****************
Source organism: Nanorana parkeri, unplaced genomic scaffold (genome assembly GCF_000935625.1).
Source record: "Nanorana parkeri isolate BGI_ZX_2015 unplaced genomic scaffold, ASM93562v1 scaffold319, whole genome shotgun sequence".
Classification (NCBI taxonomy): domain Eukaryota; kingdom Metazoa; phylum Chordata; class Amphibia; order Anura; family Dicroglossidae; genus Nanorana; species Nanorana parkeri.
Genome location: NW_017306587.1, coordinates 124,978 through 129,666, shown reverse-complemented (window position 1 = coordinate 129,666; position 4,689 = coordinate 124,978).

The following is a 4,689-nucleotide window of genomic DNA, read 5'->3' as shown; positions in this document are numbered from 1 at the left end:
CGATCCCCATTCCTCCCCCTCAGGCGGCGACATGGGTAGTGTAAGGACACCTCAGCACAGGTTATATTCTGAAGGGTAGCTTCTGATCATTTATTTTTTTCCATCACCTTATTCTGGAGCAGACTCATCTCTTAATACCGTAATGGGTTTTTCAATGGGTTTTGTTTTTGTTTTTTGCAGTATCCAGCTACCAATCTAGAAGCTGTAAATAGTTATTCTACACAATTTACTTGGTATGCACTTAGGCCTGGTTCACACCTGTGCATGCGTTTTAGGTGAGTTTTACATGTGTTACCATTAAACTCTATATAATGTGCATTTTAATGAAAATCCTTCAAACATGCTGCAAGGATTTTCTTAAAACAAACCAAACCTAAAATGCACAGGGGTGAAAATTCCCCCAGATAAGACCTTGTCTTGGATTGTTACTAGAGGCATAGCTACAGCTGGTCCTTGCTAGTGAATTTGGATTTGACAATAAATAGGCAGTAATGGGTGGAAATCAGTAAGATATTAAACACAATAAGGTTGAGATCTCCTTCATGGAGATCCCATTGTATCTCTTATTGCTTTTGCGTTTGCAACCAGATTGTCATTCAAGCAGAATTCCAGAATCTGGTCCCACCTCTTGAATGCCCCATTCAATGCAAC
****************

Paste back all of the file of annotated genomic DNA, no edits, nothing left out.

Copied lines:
Source organism: Nanorana parkeri, unplaced genomic scaffold (genome assembly GCF_000935625.1).
Source record: "Nanorana parkeri isolate BGI_ZX_2015 unplaced genomic scaffold, ASM93562v1 scaffold319, whole genome shotgun sequence".
Classification (NCBI taxonomy): domain Eukaryota; kingdom Metazoa; phylum Chordata; class Amphibia; order Anura; family Dicroglossidae; genus Nanorana; species Nanorana parkeri.
Genome location: NW_017306587.1, coordinates 124,978 through 129,666, shown reverse-complemented (window position 1 = coordinate 129,666; position 4,689 = coordinate 124,978).

The following is a 4,689-nucleotide window of genomic DNA, read 5'->3' as shown; positions in this document are numbered from 1 at the left end:
CGATCCCCATTCCTCCCCCTCAGGCGGCGACATGGGTAGTGTAAGGACACCTCAGCACAGGTTATATTCTGAAGGGTAGCTTCTGATCATTTATTTTTTTCCATCACCTTATTCTGGAGCAGACTCATCTCTTAATACCGTAATGGGTTTTTCAATGGGTTTTGTTTTTGTTTTTTGCAGTATCCAGCTACCAATCTAGAAGCTGTAAATAGTTATTCTACACAATTTACTTGGTATGCACTTAGGCCTGGTTCACACCTGTGCATGCGTTTTAGGTGAGTTTTACATGTGTTACCATTAAACTCTATATAATGTGCATTTTAATGAAAATCCTTCAAACATGCTGCAAGGATTTTCTTAAAACAAACCAAACCTAAAATGCACAGGGGTGAAAATTCCCCCAGATAAGACCTTGTCTTGGATTGTTACTAGAGGCATAGCTACAGCTGGTCCTTGCTAGTGAATTTGGATTTGACAATAAATAGGCAGTAATGGGTGGAAATCAGTAAGATATTAAACACAATAAGGTTGAGATCTCCTTCATGGAGATCCCATTGTATCTCTTATTGCTTTTGCGTTTGCAACCAGATTGTCATTCAAGCAGAATTCCAGAATCTGGTCCCACCTCTTGAATGCCCCATTCAATGCAAC